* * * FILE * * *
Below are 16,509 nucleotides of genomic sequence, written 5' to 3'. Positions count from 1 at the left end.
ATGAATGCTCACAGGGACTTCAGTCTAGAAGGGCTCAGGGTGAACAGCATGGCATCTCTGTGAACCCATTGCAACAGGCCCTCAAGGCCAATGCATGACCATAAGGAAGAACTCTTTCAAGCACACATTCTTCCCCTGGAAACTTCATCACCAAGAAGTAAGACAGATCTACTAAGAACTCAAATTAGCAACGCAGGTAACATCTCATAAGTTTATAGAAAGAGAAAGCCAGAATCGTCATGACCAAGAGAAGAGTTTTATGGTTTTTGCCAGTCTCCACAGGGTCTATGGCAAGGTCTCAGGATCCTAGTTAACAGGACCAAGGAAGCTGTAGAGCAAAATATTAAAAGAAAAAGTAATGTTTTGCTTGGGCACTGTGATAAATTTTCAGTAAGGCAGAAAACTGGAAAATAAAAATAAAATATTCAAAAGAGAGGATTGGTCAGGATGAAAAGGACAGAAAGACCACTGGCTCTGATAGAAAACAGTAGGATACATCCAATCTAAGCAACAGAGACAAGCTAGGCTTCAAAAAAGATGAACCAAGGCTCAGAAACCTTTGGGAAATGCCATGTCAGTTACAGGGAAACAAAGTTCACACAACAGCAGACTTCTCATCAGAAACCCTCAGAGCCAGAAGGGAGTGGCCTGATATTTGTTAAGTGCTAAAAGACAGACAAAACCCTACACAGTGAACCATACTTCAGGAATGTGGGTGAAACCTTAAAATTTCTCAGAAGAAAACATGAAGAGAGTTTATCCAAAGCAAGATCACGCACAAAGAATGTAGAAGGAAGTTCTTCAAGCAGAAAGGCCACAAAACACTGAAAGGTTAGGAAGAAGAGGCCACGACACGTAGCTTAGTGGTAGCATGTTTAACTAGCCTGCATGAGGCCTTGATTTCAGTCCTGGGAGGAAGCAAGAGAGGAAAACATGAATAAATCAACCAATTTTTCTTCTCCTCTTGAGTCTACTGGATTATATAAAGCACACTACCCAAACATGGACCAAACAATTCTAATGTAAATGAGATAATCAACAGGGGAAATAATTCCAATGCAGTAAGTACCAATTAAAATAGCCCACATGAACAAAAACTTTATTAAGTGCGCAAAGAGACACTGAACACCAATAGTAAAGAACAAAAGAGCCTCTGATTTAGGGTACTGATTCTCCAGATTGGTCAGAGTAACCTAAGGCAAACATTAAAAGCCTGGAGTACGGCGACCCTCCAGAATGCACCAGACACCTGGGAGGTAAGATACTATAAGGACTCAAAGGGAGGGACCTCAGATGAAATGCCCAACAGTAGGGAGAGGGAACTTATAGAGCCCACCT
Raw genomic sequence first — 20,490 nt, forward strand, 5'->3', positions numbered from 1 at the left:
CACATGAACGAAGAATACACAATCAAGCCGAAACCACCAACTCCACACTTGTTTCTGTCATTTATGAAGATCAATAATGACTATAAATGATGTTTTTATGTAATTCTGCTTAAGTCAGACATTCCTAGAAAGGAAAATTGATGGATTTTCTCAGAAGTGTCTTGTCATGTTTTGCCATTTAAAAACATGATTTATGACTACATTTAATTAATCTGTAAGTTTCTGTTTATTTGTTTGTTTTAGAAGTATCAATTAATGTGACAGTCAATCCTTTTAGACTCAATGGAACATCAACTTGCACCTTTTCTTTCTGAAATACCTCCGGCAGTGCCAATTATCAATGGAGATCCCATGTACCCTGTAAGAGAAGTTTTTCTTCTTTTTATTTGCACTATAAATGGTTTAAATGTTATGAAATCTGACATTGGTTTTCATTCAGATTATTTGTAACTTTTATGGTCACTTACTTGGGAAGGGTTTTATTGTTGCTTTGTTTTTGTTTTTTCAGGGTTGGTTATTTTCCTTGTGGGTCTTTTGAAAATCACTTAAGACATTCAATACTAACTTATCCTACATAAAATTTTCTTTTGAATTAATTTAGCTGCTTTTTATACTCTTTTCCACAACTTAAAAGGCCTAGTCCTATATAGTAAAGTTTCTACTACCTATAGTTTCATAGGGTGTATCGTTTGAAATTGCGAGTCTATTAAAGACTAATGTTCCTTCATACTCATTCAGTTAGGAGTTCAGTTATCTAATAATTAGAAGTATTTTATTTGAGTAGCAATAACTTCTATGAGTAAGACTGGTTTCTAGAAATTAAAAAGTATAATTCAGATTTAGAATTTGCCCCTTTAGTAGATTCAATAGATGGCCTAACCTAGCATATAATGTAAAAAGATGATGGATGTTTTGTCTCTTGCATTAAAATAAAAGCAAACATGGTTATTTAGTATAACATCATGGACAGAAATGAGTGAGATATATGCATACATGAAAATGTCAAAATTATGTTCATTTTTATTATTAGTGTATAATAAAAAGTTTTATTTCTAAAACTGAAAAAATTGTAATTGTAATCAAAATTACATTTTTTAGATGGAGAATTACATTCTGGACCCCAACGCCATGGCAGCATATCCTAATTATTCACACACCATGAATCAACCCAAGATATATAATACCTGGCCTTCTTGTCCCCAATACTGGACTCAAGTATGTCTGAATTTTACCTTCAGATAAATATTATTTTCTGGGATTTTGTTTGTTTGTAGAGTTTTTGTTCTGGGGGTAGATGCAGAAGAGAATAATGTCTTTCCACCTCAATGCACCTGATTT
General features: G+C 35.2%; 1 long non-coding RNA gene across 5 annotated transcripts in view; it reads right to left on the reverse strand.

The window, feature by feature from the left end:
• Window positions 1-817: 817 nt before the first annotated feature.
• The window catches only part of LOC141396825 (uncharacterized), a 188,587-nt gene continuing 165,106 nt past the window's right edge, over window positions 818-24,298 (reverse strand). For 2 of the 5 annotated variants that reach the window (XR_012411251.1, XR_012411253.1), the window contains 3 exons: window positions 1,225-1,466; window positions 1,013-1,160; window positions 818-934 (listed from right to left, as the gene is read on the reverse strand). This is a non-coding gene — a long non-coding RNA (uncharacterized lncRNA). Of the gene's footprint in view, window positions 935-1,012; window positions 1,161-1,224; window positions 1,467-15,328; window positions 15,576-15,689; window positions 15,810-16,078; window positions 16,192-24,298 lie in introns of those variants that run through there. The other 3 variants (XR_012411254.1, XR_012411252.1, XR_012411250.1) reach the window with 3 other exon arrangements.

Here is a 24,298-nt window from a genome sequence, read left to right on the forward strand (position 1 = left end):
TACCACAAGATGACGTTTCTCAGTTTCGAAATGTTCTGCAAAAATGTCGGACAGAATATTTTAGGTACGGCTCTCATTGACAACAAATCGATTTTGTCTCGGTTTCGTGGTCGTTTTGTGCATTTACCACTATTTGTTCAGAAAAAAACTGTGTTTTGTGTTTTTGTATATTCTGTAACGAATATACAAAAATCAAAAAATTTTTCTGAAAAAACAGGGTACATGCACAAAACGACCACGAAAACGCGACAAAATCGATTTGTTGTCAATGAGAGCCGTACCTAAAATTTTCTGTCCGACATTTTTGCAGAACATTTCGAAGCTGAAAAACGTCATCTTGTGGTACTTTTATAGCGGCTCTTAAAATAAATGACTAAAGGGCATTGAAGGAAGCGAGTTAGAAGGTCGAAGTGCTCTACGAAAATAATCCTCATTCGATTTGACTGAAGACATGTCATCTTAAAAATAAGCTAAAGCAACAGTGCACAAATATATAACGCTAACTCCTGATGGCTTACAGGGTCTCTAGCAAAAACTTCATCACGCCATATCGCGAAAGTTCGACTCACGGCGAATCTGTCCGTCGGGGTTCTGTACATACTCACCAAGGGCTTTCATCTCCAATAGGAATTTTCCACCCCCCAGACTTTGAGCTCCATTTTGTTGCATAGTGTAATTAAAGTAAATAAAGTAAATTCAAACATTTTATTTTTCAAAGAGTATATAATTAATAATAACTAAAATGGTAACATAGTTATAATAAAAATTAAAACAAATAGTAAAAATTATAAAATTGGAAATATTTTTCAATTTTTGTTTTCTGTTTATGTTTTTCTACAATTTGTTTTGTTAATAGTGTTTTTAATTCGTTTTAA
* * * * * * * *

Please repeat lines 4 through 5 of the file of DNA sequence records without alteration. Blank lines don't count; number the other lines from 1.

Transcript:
CACATGAACGAAGAATACACAATCAAGCCGAAACCACCAACTCCACACTTGTTTCTGTCATTTATGAAGATCAATAATGACTATAAATGATGTTTTTATGTAATTCTGCTTAAGTCAGACATTCCTAGAAAGGAAAATTGATGGATTTTCTCAGAAGTGTCTTGTCATGTTTTGCCATTTAAAAACATGATTTATGACTACATTTAATTAATCTGTAAGTTTCTGTTTATTTGTTTGTTTTAGAAGTATCAATTAATGTGACAGTCAATCCTTTTAGACTCAATGGAACATCAACTTGCACCTTTTCTTTCTGAAATACCTCCGGCAGTGCCAATTATCAATGGAGATCCCATGTACCCTGTAAGAGAAGTTTTTCTTCTTTTTATTTGCACTATAAATGGTTTAAATGTTATGAAATCTGACATTGGTTTTCATTCAGATTATTTGTAACTTTTATGGTCACTTACTTGGGAAGGGTTTTATTGTTGCTTTGTTTTTGTTTTTTCAGGGTTGGTTATTTTCCTTGTGGGTCTTTTGAAAATCACTTAAGACATTCAATACTAACTTATCCTACATAAAATTTTCTTTTGAATTAATTTAGCTGCTTTTTATACTCTTTTCCACAACTTAAAAGGCCTAGTCCTATATAGTAAAGTTTCTACTACCTATAGTTTCATAGGGTGTATCGTTTGAAATTGCGAGTCTATTAAAGACTAATGTTCCTTCATACTCATTCAGTTAGGAGTTCAGTTATCTAATAATTAGAAGTATTTTATTTGAGTAGCAATAACTTCTATGAGTAAGACTGGTTTCTAGAAATTAAAAAGTATAATTCAGATTTAGAATTTGCCCCTTTAGTAGATTCAATAGATGGCCTAACCTAGCATATAATGTAAAAAGATGATGGATGTTTTGTCTCTTGCATTAAAATAAAAGCAAACATGGTTATTTAGTATAACATCATGGACAGAAATGAGTGAGATATATGCATACATGAAAATGTCAAAATTATGTTCATTTTTATTATTAGTGTATAATAAAAAGTTTTATTTCTAAAACTGAAAAAATTGTAATTGTAATCAAAATTACATTTTTTAGATGGAGAATTACATTCTGGACCCCAACGCCATGGCAGCATATCCTAATTATTCACACACCATGAATCAACCCAAGATATATAATACCTGGCCTTCTTGTCCCCAATACTGGACTCAAGTATGTCTGAATTTTACCTTCAGATAAATATTATTTTCTGGGATTTTGTTTGTTTGTAGAGTTTTTGTTCTGGGGGTAGATGCAGAAGAGAATAATGTCTTTCCACCTCAATGCACCTGATTT
General features: G+C 35.2%; 1 long non-coding RNA gene across 5 annotated transcripts in view; it reads right to left on the reverse strand.